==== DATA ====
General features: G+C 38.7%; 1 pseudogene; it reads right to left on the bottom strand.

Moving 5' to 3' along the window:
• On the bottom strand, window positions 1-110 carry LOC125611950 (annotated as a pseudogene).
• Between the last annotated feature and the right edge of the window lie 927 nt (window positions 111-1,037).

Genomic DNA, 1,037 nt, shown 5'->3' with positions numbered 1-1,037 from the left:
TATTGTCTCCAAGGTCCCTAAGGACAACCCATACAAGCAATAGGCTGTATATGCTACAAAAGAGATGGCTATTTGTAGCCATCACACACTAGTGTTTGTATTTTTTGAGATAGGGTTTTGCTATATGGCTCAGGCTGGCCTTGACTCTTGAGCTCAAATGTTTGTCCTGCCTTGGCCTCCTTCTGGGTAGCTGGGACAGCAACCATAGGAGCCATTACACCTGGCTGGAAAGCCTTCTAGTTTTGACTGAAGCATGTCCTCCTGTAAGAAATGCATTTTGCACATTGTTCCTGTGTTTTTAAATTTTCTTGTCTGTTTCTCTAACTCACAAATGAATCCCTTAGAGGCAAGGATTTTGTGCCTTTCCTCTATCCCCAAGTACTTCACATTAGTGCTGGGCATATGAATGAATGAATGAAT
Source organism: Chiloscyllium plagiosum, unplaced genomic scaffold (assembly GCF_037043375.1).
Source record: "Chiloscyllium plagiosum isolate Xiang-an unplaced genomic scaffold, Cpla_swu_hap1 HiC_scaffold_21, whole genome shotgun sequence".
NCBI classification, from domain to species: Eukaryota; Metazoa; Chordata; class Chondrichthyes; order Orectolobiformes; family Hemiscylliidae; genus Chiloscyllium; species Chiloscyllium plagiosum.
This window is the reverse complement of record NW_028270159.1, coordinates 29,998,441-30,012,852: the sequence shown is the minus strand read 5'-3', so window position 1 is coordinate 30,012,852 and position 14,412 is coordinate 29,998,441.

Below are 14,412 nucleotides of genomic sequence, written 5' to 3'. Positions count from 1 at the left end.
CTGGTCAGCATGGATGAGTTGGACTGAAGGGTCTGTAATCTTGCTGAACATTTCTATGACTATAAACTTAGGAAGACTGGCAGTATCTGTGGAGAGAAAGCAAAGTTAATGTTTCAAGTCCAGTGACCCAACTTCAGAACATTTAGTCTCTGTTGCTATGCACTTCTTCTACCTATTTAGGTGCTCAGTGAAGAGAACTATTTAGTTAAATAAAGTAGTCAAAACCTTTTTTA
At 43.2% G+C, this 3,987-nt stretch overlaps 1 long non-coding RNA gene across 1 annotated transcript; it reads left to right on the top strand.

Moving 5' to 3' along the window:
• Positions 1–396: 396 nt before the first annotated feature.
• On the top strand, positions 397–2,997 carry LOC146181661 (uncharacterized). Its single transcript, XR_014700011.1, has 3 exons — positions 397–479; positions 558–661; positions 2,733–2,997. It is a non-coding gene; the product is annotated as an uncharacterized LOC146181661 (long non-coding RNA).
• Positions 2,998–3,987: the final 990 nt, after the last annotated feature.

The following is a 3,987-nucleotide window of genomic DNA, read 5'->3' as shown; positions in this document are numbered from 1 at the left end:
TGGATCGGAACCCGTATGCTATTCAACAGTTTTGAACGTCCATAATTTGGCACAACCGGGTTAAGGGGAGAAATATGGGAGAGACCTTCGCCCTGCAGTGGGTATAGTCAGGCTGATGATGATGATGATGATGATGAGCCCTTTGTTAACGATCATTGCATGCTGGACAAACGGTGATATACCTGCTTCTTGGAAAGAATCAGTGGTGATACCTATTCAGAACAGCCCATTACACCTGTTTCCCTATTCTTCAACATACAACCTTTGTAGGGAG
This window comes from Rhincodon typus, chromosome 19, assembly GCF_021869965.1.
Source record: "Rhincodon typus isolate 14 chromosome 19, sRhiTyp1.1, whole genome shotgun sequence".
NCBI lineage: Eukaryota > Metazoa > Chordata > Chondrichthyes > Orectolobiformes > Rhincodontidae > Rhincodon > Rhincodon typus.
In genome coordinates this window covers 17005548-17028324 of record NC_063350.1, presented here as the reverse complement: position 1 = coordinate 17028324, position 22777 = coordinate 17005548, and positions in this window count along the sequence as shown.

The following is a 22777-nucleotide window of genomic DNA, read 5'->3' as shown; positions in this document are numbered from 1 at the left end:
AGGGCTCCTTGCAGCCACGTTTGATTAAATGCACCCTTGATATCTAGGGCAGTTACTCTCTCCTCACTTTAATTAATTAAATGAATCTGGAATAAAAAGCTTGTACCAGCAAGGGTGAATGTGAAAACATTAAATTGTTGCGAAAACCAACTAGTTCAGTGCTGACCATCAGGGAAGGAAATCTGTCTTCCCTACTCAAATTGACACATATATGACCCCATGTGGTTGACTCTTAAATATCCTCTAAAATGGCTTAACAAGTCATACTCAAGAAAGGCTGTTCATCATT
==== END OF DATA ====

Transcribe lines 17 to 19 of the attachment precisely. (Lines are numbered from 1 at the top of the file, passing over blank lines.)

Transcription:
• Positions 2,998–3,987: the final 990 nt, after the last annotated feature.

The following is a 3,987-nucleotide window of genomic DNA, read 5'->3' as shown; positions in this document are numbered from 1 at the left end:
TGGATCGGAACCCGTATGCTATTCAACAGTTTTGAACGTCCATAATTTGGCACAACCGGGTTAAGGGGAGAAATATGGGAGAGACCTTCGCCCTGCAGTGGGTATAGTCAGGCTGATGATGATGATGATGATGATGAGCCCTTTGTTAACGATCATTGCATGCTGGACAAACGGTGATATACCTGCTTCTTGGAAAGAATCAGTGGTGATACCTATTCAGAACAGCCCATTACACCTGTTTCCCTATTCTTCAACATACAACCTTTGTAGGGAG